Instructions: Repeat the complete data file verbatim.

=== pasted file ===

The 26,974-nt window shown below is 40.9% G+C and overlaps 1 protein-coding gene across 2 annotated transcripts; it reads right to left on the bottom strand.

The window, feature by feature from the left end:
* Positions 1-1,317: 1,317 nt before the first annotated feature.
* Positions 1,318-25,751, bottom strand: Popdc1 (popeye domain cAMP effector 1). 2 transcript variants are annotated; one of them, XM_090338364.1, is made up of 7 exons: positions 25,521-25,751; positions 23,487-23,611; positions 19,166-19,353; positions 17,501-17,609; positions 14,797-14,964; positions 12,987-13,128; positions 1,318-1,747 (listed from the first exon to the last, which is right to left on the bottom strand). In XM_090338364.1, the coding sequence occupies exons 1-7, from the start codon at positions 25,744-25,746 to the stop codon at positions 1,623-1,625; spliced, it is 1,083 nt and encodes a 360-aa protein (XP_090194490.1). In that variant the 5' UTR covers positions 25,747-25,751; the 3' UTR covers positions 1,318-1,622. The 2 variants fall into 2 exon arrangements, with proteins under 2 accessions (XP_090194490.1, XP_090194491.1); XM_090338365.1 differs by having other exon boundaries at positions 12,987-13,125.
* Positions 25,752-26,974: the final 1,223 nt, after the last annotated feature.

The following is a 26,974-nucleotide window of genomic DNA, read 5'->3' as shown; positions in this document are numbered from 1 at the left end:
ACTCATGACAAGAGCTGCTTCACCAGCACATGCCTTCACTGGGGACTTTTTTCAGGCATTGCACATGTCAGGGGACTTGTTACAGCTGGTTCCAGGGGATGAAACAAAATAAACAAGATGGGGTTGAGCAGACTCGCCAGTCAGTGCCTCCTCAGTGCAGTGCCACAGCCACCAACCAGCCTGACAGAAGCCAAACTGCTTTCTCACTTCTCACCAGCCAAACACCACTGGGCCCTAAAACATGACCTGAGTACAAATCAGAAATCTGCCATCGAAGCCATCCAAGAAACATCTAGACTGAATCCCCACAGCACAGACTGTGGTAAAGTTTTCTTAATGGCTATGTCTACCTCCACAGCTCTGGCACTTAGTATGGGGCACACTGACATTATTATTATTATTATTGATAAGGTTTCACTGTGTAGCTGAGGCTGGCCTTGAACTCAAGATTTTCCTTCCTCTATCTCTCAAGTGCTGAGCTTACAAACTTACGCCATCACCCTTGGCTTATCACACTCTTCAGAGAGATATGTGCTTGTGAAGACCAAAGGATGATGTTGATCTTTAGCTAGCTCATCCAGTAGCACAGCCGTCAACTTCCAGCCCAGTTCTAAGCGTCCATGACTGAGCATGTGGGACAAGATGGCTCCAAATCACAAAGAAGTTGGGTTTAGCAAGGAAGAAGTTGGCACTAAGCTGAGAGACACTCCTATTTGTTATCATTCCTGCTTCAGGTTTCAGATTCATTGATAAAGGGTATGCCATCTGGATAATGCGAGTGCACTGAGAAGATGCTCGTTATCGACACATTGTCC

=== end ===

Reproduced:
The 26,974-nt window shown below is 40.9% G+C and overlaps 1 protein-coding gene across 2 annotated transcripts; it reads right to left on the bottom strand.

The window, feature by feature from the left end:
* Positions 1-1,317: 1,317 nt before the first annotated feature.
* Positions 1,318-25,751, bottom strand: Popdc1 (popeye domain cAMP effector 1). 2 transcript variants are annotated; one of them, XM_090338364.1, is made up of 7 exons: positions 25,521-25,751; positions 23,487-23,611; positions 19,166-19,353; positions 17,501-17,609; positions 14,797-14,964; positions 12,987-13,128; positions 1,318-1,747 (listed from the first exon to the last, which is right to left on the bottom strand). In XM_090338364.1, the coding sequence occupies exons 1-7, from the start codon at positions 25,744-25,746 to the stop codon at positions 1,623-1,625; spliced, it is 1,083 nt and encodes a 360-aa protein (XP_090194490.1). In that variant the 5' UTR covers positions 25,747-25,751; the 3' UTR covers positions 1,318-1,622. The 2 variants fall into 2 exon arrangements, with proteins under 2 accessions (XP_090194490.1, XP_090194491.1); XM_090338365.1 differs by having other exon boundaries at positions 12,987-13,125.
* Positions 25,752-26,974: the final 1,223 nt, after the last annotated feature.

The following is a 26,974-nucleotide window of genomic DNA, read 5'->3' as shown; positions in this document are numbered from 1 at the left end:
ACTCATGACAAGAGCTGCTTCACCAGCACATGCCTTCACTGGGGACTTTTTTCAGGCATTGCACATGTCAGGGGACTTGTTACAGCTGGTTCCAGGGGATGAAACAAAATAAACAAGATGGGGTTGAGCAGACTCGCCAGTCAGTGCCTCCTCAGTGCAGTGCCACAGCCACCAACCAGCCTGACAGAAGCCAAACTGCTTTCTCACTTCTCACCAGCCAAACACCACTGGGCCCTAAAACATGACCTGAGTACAAATCAGAAATCTGCCATCGAAGCCATCCAAGAAACATCTAGACTGAATCCCCACAGCACAGACTGTGGTAAAGTTTTCTTAATGGCTATGTCTACCTCCACAGCTCTGGCACTTAGTATGGGGCACACTGACATTATTATTATTATTATTGATAAGGTTTCACTGTGTAGCTGAGGCTGGCCTTGAACTCAAGATTTTCCTTCCTCTATCTCTCAAGTGCTGAGCTTACAAACTTACGCCATCACCCTTGGCTTATCACACTCTTCAGAGAGATATGTGCTTGTGAAGACCAAAGGATGATGTTGATCTTTAGCTAGCTCATCCAGTAGCACAGCCGTCAACTTCCAGCCCAGTTCTAAGCGTCCATGACTGAGCATGTGGGACAAGATGGCTCCAAATCACAAAGAAGTTGGGTTTAGCAAGGAAGAAGTTGGCACTAAGCTGAGAGACACTCCTATTTGTTATCATTCCTGCTTCAGGTTTCAGATTCATTGATAAAGGGTATGCCATCTGGATAATGCGAGTGCACTGAGAAGATGCTCGTTATCGACACATTGTCC